Not to be confused with Howell Huser, whom Howser was the basis of.
This article is about the guest star. For the character, please see Huell Howser (character).

Huell Burnley Howser (October 18, 1945 – January 7, 2013) was an American television personality, actor, voice artist, and comedian, best known for his PBS documentary series California's Gold and as the voice of the Backson in the 2011 Winnie the Pooh film.

On The Simpsons, Howser appeared as himself in "O Brother, Where Bart Thou?", where he hosted Under the Wrapper, a program similar to Food Network's Unwrapped.

On November 27, 2012, Howser retired from making new shows amid speculation in the television community that he was seriously ill.

On January 7, 2013, Howser died at his Palm Springs home, at the age of 67. He had been battling cancer for several years and his death certificate listed metastatic prostate cancer as the cause. Howser's body was cremated and his ashes were scattered at sea off the coast of Los Angeles County. The episode "A Test Before Trying," which premiered on January 13, 2013, was dedicated to him and even featured his character.

On January 15, 2013, a memorial was held for Howser, who said before his death that he did not want a funeral as he did not want attention.

Howser's parents were Harold and Jewell Howser.

Early life

Howser was born Huell Burnley Howser in Gallatin, Tennessee on October 18, 1945.[1] He received his first name from a portmanteau of his parents' names Harold and Jewell, as revealed in the California's Gold episode "Smartsville." Howser received a B.A. in history from the University of Tennessee, Knoxville, where he also served as student body president. After serving in the U.S. Marine Corps and on the staff of Senator Howard Baker, Howser began his television career at WSM-TV in Nashville, Tennessee. He began a series of "human interest" stories for WSM.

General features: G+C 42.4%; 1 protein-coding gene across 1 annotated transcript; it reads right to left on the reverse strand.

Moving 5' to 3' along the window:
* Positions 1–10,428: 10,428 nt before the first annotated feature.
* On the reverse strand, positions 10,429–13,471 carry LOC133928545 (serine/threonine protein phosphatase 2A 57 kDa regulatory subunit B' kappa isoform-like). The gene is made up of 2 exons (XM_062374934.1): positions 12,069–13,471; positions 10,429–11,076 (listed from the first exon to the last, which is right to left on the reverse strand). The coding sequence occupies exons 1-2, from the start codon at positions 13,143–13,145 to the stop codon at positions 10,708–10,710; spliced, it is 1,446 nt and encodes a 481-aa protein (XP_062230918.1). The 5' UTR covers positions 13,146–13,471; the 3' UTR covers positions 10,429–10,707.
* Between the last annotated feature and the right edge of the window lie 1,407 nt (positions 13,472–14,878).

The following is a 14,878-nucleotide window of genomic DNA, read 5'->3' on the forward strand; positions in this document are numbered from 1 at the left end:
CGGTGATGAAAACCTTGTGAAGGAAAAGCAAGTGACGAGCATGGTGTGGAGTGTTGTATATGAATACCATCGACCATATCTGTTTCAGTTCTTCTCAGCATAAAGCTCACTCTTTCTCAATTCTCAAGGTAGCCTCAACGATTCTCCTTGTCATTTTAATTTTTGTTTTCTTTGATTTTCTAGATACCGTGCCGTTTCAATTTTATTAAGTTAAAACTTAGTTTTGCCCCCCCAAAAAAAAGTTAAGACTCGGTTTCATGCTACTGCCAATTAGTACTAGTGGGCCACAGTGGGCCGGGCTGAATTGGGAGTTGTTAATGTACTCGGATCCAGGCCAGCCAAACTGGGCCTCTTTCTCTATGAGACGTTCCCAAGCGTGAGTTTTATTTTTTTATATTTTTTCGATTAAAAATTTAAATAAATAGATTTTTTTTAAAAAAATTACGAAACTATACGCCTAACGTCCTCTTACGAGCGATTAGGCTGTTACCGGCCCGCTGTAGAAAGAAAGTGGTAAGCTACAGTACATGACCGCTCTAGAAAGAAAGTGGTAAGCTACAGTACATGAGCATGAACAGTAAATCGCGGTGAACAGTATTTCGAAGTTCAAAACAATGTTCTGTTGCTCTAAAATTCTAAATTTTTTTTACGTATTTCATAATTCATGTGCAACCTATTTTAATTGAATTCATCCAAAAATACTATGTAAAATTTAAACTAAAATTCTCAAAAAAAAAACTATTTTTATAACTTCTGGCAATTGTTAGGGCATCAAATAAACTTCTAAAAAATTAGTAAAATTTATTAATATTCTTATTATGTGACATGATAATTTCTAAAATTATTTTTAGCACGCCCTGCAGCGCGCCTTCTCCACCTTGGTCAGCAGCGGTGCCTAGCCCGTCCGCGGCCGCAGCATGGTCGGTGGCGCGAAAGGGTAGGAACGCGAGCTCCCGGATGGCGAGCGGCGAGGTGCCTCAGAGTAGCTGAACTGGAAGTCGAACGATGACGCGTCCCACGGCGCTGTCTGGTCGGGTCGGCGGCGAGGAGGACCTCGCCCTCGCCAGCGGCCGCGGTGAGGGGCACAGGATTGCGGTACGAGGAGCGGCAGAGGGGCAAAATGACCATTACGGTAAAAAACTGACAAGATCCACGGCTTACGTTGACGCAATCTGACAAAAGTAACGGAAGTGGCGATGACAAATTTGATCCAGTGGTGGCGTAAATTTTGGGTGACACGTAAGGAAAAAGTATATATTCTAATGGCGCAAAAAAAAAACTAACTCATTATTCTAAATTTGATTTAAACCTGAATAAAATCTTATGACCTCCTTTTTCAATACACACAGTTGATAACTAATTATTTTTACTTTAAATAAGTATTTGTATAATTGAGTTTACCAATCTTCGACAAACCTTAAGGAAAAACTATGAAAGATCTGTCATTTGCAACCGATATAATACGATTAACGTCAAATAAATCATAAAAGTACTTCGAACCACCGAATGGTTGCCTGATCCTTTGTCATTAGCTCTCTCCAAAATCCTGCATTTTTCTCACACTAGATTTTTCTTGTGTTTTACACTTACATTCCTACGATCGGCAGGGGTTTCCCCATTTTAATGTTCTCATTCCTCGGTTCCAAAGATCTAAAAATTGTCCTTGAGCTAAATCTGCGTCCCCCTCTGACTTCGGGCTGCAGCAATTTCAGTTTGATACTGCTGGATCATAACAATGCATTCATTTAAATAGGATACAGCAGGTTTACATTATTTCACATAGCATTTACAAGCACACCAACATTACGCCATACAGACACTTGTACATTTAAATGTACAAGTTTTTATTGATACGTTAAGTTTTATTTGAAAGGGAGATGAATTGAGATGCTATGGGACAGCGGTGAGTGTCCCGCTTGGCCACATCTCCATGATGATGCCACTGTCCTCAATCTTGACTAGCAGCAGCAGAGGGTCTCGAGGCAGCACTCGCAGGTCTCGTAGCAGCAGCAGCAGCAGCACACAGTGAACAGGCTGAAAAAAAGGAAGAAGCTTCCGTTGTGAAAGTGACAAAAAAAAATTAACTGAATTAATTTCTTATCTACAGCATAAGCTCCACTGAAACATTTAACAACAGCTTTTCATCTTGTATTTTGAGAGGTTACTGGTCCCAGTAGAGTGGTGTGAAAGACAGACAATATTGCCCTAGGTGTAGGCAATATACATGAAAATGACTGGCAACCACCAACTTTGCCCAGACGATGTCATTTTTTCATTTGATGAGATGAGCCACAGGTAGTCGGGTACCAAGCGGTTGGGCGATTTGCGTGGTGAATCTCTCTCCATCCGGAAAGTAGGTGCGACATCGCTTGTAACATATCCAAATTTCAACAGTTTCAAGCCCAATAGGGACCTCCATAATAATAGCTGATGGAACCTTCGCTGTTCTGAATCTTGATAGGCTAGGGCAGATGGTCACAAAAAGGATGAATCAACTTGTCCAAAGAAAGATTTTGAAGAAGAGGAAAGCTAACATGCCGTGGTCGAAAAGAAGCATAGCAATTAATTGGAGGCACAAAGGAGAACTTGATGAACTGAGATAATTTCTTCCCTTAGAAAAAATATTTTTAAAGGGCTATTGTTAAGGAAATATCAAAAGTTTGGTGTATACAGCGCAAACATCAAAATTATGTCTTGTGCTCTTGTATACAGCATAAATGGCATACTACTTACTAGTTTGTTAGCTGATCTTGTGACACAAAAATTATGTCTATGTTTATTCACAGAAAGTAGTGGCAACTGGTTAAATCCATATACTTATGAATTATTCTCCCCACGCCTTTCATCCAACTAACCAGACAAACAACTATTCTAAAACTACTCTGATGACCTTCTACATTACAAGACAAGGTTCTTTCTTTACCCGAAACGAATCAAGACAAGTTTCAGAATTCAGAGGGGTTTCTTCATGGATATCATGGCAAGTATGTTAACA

After working in New York as the host of WCBS-TV's Real Life show,[2] he moved to Los Angeles in 1981 to work as a reporter for KCBS-TV. During 1982-83, he served as weekend host and correspondent for Entertainment Tonight. In 1985 he joined Los Angeles television station KCET, then a PBS affiliate, as a producer of Videolog, covering short topics including lint artist Slater Barron[3] among other topics relevant to Los Angeles and adjacent communities.


California's Gold

Since 1991, California's Gold highlighted small towns, landmarks, events, or places of interest throughout California which aren't well known to the general public, with Howser conducting informal interviews with the locals. He also produced the shows California's Communities, California's Golden Fairs, Downtown, California's Water, California's Green, California's Golden Coast, California's Golden Parks, Road Trip, Visiting... with Huell Howser, California Missions, Palm Springs, Our Neighborhoods, The Bench, and various specials.

Other work

Articles written by Howser have appeared in Westways, the magazine of the Automobile Club of Southern California.[4]

In 1997, Howser featured prominently as himself alongside Tracey Ullman in character as Ruby Romaine in Tracey Takes On... Hollywood.

Howser at the Nisei Week Grand Parade in Los Angeles, California on August 19, 2007

He spearheaded an unsuccessful effort to save buildings by African-American architect Paul Williams at the Long Beach Naval Station from being demolished.[5]

Howser riding in a tandem IndyCar race car at the 2009 Long Beach Grand Prix

Howser appeared in Who Killed the Electric Car? in his capacity as a reporter, witnessing the demolition and shredding of a Honda EV+.[6]

In 2011, Howser voiced the Backson in the post-credits scene of Walt Disney Animation Studios' 2011 feature film Winnie the Pooh.

Retirement and death

On November 27, 2012, the Sacramento Bee reported that Howser was forced to retire from making new shows, amid speculation in the television community that he was seriously ill.[7]